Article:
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Buying or Selling a Home/Non-traditional stain colors on log homes and resale



In advance, I thank you for your time and assistance.  My husband and I just purchased a log cabin/home and he would like to stain the exterior a blue or green color and the interior a very light grey and possibly blue on some interior portions.  I spoke with a staff member of a company that sells stain specifically for log homes and he said that 90% or more customers purchase more traditional brown colors or clear for both the exterior and interior.  Will using the blue or green stain on the exterior negatively affect resale value?  Similarly, will using the grey or blue stain on the interior negatively affect the resale vale?  We are not certain at this point whether we will be there for just a few years or indefinitely.  Any advice would be greatly appreciated.  Thank you very much.

Hello Katie,
I live in the North Georgia area.  We have a very large number of log sided and full log homes here.  To be perfectly honest, I don't think I have ever seen a blue or green exterior, but have seen both grey/tan exteriors and tan/grey interiors. These are frequently not true stains because of opacity and I don't think they can be undone readily. My best bet is "Yes", it would negatively affect resale because you are limiting buyers.  The general expectation is that a log home will look like logs.  You are betting on finding someone who has the exact same taste as you.  Plus if you do the exterior or interior that way, I suspect that changing it back to a natural would be an expensive proposition. Even if I liked it I wouldn't buy it because of my limited sale possibilities if I had to sell.  I'd say "Very interesting" and move on.
Additionally if you've checked the prices on stains, you now know that good ones are expensive.  Since putting the stain on isn't cheap(Brushing it on gives the best results), I sure wouldn't want to do it more than I had to.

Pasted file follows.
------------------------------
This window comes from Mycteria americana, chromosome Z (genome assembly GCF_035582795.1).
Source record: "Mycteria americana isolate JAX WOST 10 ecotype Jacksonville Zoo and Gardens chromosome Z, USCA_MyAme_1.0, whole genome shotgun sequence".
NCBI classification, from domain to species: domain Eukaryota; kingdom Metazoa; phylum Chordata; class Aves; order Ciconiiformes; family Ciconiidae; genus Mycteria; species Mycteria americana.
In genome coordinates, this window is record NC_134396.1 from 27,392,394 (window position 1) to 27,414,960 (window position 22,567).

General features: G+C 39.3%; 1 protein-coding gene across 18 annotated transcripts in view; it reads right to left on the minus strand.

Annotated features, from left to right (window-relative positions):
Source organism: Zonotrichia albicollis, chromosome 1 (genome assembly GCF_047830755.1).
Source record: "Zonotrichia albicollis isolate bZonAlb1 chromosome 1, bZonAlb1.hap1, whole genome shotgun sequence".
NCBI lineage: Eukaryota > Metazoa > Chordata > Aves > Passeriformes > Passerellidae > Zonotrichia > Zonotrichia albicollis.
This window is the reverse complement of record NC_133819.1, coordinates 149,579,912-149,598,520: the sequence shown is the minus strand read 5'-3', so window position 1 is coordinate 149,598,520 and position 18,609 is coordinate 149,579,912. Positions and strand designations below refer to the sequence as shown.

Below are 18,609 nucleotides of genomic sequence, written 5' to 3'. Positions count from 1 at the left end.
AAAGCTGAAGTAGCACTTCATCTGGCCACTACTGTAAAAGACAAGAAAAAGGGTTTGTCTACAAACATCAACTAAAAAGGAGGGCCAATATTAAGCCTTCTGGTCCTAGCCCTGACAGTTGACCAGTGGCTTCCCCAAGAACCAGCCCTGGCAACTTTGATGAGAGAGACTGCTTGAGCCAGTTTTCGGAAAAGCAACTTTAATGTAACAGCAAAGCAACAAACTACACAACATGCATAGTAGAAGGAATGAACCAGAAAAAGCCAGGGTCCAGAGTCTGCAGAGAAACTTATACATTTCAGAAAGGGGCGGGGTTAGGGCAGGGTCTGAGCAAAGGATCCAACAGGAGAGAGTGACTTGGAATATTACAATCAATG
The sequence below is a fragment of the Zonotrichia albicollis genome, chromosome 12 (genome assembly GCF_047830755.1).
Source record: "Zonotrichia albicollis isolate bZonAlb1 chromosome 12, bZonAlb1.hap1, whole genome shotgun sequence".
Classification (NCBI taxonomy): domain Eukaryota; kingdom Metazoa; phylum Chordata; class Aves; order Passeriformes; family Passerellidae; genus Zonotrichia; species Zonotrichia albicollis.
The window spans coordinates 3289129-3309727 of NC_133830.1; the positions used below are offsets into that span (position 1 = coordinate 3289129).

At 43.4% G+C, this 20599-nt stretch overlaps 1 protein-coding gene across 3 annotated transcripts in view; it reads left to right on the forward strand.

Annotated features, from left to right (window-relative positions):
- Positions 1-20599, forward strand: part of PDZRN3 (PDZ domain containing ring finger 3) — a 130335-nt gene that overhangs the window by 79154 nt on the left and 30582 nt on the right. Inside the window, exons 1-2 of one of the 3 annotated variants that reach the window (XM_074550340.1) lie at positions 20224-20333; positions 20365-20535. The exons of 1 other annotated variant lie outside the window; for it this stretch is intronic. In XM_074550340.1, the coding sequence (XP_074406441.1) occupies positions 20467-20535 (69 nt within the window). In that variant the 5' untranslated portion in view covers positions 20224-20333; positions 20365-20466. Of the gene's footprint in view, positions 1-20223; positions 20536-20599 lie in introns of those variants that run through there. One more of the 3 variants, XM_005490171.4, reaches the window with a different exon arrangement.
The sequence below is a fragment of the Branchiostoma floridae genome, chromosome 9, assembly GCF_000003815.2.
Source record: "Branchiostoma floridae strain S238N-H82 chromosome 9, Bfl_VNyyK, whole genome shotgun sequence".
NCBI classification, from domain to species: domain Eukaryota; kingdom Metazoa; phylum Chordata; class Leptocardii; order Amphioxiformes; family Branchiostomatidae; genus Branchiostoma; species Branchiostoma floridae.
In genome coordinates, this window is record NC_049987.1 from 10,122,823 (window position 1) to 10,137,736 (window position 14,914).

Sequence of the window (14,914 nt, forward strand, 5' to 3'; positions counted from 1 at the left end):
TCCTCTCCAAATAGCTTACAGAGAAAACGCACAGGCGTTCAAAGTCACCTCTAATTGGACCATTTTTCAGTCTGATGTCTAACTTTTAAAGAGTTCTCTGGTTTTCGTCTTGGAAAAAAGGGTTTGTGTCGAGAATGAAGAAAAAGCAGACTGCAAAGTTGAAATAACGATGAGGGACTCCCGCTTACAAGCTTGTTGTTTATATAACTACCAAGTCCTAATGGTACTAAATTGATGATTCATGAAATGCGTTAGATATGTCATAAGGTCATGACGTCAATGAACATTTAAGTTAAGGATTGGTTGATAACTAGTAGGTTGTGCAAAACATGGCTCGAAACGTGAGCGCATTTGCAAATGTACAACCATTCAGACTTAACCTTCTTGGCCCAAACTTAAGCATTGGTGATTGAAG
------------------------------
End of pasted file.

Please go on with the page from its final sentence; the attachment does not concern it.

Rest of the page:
Does that help?  

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Sharon Huneycutt, Realtor, Associate Broker, GRI, e-PRO


A lot of people who want to move to the mountains don't really realize what it might involve. For instance, here in North Georgia, if you want a mountain view, you may have to drive up very steep roads. Will you have well water (That's usually good!)? Do you speak septic tanks? Have you considered that if you want really want to get away from it all, you'll do it on a gravel road? What's difference between a Log home and a Log Sided home? How can I tell? Who takes care of the house when you're not there? Where can you stay to check it out? This is a very popular area for second homes and investment properties or when you finally decide to get way from it all, I can find your perfect property. I can answer questions on North Georgia Mountain living, housing, land, amenities, and activities. We handle a lot of foreclosed properties in our office so I have become a Certified REO Specialist. REO means Real Estate Owned and is the industry name for a Foreclosure. It refers to "owned by a bank or other corporate entity". If it involves an area of expertise I don't have, I can probably tell you what kind of an expert you do need.


We've had property in the Ellijay area for over 10 years. My husband, who is a Civil Engineer and Appraiser, and I built our own log home. We researched log homes and North Georgia for three years before choosing Ellijay. Because of the building experience and being married to an engineer/appraiser, my real estate experience is a bit more extensive than average. I also am an education freak believing that the more you know, the better off you are. My husband and I both like photography, so we drive and hike all over the mountains looking for pictures.

MHA, CMA, Licensed Realtor, Associate Broker, e-PRO, GRI, Certified REO Specialist. Realtors are required to have 24 hours of continuing education every 4 years. In the last three years, I have 180 hours so far!

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